Global Headline of the Week: Deadly demonstrations in Myanmar


The Herald has been covering the political crisis in Myanmar since it’s beginning in bits and pieces through our weekly global event column, but the ongoing situation warrants a deeper look.

Military Commander in Chief of Myanmar Min Aung Hlaing led a coup against the democratically elected head of government Aung San Suu Kyi on Feb. 1.

The Myanese military demanded a rerun of the votes from her election, claiming that there had been widespread fraud.

The election commission of Myanmar said that there was no evidence to support the claims of the military.

Aung Hlaing proceeded to take Suu Kyi into custody, which sparked protests and civilian demonstrations all throughout the country of Myanmar.

To this day, the location of Aung San Suu Kyi is unknown and many of her political party members have been arrested or forced into hiding.

Protests began when essential workers, such as doctors and teachers, went on strike from their necessary jobs.

Civilians also began boycotting the services and products that were primarily controlled by the military.

For the first few weeks of the protests, no evidence of violence by their military was visible, and it wasn’t until Feb. 17 that the UN was warned of a potential violent crackdown according to an article done by AP.

The first victim of violence was 19-year-old Mya Thwe Thwe Khaing who sustained a bullet wound to the head two days before her 20th birthday on Feb. 9. She passed away in a Myanese hospital on Feb. 19.

This event was a rallying point for the pro-democracy protesters in Myanmar and demonstrations grew immediately after the death of Thwe Khaing broke the news.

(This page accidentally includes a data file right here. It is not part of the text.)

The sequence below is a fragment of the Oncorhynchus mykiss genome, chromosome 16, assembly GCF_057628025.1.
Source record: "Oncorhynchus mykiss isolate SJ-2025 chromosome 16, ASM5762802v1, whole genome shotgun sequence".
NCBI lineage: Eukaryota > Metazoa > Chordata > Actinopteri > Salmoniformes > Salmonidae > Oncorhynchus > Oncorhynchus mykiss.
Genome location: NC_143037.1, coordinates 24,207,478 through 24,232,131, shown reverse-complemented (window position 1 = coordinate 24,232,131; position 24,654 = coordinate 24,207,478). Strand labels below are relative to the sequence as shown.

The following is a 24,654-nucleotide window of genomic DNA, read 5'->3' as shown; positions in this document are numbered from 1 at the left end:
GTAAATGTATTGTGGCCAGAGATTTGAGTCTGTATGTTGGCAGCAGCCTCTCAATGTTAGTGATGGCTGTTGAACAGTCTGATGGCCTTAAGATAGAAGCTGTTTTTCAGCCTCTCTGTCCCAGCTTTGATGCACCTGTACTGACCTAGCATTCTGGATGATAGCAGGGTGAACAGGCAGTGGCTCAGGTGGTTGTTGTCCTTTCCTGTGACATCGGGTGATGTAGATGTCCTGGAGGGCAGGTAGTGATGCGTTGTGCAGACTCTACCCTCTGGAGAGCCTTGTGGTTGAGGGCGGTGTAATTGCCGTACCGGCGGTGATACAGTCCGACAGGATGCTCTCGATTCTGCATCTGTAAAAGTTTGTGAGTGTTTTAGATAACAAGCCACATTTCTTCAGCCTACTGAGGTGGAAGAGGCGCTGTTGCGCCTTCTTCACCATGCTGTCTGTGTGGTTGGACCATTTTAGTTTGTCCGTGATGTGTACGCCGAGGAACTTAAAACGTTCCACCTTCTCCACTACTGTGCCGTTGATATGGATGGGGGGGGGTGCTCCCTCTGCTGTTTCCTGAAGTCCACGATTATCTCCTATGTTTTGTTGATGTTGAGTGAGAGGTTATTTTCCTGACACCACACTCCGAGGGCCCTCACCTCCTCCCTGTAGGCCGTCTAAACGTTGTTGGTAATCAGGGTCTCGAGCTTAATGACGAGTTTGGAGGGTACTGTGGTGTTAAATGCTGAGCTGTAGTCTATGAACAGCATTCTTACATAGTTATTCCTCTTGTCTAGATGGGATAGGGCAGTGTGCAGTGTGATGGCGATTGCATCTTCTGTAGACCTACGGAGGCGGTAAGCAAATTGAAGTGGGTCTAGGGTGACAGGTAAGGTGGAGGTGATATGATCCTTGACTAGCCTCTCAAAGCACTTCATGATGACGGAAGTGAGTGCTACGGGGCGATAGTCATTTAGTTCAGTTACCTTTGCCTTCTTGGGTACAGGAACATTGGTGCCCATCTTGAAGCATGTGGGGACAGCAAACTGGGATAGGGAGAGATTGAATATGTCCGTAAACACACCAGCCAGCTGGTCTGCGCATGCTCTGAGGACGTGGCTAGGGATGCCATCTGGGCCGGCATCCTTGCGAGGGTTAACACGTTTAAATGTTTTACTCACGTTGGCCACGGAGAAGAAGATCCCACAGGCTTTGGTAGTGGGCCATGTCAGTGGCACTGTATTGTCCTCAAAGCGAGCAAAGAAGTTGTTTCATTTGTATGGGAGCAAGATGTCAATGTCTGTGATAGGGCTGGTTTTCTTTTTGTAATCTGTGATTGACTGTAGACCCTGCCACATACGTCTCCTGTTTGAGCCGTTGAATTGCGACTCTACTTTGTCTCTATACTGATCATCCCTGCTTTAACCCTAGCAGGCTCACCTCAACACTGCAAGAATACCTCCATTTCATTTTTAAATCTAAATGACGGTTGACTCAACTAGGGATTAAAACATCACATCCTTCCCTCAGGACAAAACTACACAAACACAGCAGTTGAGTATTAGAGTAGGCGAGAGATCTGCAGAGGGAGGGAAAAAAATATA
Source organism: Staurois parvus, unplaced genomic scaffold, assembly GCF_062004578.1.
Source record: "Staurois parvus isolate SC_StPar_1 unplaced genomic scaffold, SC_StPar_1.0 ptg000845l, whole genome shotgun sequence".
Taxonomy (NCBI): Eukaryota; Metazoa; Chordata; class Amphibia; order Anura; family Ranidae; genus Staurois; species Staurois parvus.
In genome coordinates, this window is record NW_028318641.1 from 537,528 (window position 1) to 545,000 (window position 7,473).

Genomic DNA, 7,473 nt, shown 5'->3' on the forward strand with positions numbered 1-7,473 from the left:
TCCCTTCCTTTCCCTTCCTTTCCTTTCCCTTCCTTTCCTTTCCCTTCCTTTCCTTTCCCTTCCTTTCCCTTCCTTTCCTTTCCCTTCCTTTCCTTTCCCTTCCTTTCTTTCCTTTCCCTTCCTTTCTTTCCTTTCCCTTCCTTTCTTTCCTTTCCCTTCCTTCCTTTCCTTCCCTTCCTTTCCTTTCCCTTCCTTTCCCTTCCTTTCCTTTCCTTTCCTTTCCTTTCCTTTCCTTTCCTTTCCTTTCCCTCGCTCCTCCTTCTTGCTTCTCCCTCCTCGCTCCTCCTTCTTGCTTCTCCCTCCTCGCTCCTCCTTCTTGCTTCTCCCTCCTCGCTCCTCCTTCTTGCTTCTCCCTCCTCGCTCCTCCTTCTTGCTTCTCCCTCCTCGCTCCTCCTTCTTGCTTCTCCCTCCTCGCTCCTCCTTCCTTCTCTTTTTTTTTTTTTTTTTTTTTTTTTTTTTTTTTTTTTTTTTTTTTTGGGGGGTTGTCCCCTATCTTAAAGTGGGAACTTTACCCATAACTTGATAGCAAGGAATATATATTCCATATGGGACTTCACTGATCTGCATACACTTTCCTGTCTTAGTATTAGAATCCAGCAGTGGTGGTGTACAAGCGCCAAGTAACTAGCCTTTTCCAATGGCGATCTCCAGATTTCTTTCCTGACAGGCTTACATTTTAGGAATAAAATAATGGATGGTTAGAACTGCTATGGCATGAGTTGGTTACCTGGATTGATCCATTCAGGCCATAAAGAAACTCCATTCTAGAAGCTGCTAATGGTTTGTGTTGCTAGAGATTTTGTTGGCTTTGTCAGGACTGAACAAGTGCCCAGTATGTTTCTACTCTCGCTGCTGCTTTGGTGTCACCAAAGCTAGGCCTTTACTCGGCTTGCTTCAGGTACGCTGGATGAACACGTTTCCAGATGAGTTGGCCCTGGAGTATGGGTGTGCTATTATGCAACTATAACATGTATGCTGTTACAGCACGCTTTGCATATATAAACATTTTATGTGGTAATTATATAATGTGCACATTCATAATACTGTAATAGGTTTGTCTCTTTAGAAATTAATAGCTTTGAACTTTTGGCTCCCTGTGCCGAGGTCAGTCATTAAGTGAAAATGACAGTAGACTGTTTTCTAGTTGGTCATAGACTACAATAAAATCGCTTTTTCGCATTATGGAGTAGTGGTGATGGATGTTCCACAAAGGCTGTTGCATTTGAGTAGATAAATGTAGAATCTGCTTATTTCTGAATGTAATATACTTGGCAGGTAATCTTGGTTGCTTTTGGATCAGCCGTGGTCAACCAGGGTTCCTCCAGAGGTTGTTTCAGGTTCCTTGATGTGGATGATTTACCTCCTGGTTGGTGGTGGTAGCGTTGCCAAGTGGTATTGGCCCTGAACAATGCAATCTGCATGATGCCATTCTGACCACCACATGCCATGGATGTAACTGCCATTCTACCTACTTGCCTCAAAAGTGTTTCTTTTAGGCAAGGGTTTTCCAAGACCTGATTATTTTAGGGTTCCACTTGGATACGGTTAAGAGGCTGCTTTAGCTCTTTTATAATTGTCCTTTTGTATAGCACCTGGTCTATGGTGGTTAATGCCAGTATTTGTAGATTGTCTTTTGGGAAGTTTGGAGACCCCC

On Feb. 28, protests reached their “bloodiest” day so far when 18 Myanese citizens were killed and over 30 injured, according to the U.N. human rights office.

Only a few days later on March 3, 38 Myanese citizens were killed during peaceful protests according to an article done by AP.

Now, almost two months later, the situation in Myanmar has gotten far worse, with the death toll rising to above 260 according to the Assistance Association for Political Prisoners.

March 23 marked the youngest death during protests, 7-year-old Khin Myo Chit, who was shot in her own home while running to her father during a military search for activists in the area, according to an article done by BBC.

At this point, multiple countries have condemned that military takeover in Myanmar, but other than sanctions on Myanese military officials from the US and UK, no foreign intervention has occurred.

However, according to an article done by BBC, some South East Asian countries have been attempting diplomatic efforts to bring an end to the crisis, but an end is not yet in sight.

Shane Stryker can be reached at [email protected]. Follow him on Twitter @shanestryker.